Support from friends moderates the relationship between repetitive negative thinking and postnatal wellbeing during COVID-19.
      ,
      • Muhaidat N.
      • Fram K.
      • Thekrallah F.
      • Qatawneh A.
      • Al-Btoushet A.
      Pregnancy during COVID-19 outbreak: the impact of lockdown in a middle-income country on antenatal healthcare and wellbeing.
      ], with both informal and formal support discussed. Informal support from a partner, family or friends provided social support in terms of affection, positive social interaction and emotional support, peer support in relation to validation and empathy, as well as practical support with household chores. Formal support from healthcare providers offered professional, informational and practical support to women. Women reported that support with their own health, and contacting infant support groups, predicted better mental health. Further, women who were supported with their own health as well as who experienced a more equal splitting up of household chores were associated with better maternal coping [
      • Dib S.
      • Rougeaux E.
      • Vazquez‐Vazquez A.
      • Wells J.C.K.
      • Fewtrell M.
      Maternal mental health and coping during the COVID‐19 lockdown in the UK: data from the COVID‐19 New Mum Study.
      ]. Participants who perceived receiving lower levels of social support displayed increased anxiety and depressive symptoms, were absorbed in more repetitive negative thinking (RNT) and experienced more loneliness [
      • Harrison V.
      • Moulds M.L.
      • Jones K.
      Perceived social support and prenatal wellbeing; The mediating effects of loneliness and repetitive negative thinking on anxiety and depression during the COVID-19 pandemic.
      ]. While higher levels of perceived support from friends lessened the negative effects of RNT on anxiety and depression, family member or partner support was not found to act as a buffer [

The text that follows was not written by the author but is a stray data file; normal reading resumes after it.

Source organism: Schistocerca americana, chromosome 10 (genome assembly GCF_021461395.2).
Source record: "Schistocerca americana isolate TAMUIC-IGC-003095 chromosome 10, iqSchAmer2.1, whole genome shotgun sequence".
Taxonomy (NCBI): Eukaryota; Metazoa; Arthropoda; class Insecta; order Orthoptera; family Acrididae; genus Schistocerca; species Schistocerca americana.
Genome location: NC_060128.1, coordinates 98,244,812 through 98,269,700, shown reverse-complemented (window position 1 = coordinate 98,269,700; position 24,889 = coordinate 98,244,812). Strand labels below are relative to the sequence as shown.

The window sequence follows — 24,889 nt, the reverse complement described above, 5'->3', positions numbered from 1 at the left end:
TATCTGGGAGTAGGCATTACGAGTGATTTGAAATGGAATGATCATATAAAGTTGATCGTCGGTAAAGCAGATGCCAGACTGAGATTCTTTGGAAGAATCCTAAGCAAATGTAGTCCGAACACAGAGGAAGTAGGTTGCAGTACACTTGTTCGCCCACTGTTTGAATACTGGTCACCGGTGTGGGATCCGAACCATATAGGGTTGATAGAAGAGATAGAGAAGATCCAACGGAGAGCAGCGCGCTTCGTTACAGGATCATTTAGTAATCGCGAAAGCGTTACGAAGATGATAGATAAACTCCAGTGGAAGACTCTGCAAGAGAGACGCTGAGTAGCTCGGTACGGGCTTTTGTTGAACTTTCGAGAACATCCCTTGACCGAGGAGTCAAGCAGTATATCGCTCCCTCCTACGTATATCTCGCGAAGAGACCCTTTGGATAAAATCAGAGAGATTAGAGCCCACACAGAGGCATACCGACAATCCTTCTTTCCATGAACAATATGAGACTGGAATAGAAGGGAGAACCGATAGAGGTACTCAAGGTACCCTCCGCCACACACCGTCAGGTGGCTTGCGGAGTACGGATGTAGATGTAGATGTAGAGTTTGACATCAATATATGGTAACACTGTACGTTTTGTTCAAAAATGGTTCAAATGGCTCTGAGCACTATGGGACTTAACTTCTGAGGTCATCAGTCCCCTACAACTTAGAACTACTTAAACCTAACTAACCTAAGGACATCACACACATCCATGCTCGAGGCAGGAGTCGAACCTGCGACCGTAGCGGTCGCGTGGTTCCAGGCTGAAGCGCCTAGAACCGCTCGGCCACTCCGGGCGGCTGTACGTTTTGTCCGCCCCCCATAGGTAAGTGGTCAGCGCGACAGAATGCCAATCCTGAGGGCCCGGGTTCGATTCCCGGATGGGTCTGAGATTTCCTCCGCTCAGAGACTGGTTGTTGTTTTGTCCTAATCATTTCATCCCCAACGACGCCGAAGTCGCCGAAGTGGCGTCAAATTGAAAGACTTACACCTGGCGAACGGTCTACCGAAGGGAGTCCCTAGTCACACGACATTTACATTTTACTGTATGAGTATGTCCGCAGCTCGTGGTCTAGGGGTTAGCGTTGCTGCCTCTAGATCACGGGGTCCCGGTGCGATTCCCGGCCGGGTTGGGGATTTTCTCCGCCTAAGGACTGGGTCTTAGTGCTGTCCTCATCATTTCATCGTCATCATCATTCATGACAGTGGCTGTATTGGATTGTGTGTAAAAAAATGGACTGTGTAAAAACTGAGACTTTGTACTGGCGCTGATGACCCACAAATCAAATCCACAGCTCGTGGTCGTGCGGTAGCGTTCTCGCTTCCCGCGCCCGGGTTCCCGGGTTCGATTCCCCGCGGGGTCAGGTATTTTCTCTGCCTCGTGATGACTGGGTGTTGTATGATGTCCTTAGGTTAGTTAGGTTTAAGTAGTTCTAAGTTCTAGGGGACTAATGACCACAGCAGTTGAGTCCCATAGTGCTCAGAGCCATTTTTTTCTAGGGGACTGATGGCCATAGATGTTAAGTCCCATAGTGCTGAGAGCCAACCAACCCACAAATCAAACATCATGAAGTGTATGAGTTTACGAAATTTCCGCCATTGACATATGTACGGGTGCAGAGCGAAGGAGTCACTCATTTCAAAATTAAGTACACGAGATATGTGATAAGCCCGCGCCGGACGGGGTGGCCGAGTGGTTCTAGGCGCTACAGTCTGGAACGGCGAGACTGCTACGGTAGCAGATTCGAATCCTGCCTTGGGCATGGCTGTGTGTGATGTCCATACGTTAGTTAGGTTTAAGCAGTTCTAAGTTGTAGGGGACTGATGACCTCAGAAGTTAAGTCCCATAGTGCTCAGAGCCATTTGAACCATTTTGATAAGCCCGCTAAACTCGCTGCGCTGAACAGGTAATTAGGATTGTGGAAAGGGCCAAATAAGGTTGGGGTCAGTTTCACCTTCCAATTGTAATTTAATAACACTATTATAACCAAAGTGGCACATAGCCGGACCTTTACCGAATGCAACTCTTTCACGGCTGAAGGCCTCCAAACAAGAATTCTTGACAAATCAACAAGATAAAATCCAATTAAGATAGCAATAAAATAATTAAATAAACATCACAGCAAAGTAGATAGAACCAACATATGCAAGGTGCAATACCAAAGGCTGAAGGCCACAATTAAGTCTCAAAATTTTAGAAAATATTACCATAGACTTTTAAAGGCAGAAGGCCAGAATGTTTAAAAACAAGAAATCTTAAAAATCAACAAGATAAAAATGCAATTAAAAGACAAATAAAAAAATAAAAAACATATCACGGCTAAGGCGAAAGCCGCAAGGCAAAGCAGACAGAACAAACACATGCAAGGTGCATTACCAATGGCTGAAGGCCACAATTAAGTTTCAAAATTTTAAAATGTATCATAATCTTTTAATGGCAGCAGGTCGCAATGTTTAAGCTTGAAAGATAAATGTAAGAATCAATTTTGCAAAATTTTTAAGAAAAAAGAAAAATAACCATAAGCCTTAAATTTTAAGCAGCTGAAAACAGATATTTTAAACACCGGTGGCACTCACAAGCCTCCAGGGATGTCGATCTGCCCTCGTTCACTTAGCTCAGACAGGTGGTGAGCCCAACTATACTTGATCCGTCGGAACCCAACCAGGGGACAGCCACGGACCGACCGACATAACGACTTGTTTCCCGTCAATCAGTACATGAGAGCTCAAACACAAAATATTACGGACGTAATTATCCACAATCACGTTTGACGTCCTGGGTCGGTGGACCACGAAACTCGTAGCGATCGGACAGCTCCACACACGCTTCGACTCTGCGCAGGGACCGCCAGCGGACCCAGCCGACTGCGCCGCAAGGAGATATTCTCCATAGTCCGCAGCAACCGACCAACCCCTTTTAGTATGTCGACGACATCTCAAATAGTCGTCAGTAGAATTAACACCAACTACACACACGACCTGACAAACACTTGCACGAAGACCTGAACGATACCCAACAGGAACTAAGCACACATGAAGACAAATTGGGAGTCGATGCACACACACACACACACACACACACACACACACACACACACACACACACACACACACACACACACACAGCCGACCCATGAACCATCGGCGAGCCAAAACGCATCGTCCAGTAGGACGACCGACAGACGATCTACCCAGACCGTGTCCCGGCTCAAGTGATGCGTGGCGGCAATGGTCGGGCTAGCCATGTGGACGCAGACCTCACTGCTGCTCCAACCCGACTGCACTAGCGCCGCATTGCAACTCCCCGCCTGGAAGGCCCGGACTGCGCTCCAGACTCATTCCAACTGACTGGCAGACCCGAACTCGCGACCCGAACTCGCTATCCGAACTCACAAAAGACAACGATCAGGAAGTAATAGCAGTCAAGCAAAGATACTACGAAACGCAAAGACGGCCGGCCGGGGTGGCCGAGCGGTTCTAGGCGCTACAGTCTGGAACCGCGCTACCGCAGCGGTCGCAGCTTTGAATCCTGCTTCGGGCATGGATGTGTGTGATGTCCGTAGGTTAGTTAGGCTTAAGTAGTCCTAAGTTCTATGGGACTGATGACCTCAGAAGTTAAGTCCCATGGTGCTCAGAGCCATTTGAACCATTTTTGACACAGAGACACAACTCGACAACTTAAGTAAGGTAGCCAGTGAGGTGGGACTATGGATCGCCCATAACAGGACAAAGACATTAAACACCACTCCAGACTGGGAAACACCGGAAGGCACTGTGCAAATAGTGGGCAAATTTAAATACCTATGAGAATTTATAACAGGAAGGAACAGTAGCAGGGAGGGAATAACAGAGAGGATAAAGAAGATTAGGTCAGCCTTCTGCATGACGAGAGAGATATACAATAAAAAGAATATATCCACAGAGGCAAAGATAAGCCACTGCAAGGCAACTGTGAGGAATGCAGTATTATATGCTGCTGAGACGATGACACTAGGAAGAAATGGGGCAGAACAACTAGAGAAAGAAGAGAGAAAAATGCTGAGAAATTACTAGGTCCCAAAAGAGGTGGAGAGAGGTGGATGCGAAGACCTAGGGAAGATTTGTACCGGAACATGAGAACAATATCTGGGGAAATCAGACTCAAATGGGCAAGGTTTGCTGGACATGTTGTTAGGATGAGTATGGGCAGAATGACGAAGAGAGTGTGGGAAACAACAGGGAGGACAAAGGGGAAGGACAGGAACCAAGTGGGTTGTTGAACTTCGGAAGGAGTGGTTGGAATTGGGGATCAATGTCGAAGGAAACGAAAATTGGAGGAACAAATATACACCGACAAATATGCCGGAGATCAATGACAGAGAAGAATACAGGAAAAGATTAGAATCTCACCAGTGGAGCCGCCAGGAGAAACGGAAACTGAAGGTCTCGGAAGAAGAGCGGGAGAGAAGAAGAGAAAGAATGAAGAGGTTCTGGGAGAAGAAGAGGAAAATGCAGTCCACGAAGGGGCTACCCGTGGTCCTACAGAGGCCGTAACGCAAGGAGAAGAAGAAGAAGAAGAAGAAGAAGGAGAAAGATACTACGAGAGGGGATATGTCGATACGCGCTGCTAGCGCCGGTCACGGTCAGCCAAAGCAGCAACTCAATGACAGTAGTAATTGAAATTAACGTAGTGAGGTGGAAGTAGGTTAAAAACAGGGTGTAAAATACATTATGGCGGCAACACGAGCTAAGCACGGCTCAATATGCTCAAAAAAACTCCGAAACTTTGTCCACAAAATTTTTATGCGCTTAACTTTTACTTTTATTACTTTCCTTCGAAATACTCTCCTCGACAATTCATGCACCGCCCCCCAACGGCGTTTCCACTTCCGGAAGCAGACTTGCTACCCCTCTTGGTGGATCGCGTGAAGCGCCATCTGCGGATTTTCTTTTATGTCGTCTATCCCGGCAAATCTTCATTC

• Harrison V.
      • Moulds M.L.
      • Jones K.
      Support from friends moderates the relationship between repetitive negative thinking and postnatal wellbeing during COVID-19.
      ]. Loneliness and RNT mediate the effect of perceived social support on anxiety and depression [
      • Harrison V.
      • Moulds M.L.
      • Jones K.
      Perceived social support and prenatal wellbeing; The mediating effects of loneliness and repetitive negative thinking on anxiety and depression during the COVID-19 pandemic.
      ]. Low levels of social support were indicative of increased depressive and anxiety symptoms [
      • Brik M.
      • Sandonis M.A.
      • Fernandez S.
      • Suy A.
      • Parramon- Puig G.
      • Maiz N.
      • Dip M.E.
      • Ramos- Quiroga J.A.
      • Carreras E.
      Psychological impact and social support in pregnant women during lockdown due to SARS- CoV2 pandemic: a cohort study.
      ]. While relationships with partners, feelings towards their baby, level of social support and satisfaction with healthcare provision were negatively affected by lockdown measures, these factors were not significantly correlated with increased risk of depressive or anxiety symptoms [
      • Fallon V.
      • Davies S.M.
      • Silverio S.A.
      • Jackson L.
      • De Pascalis L.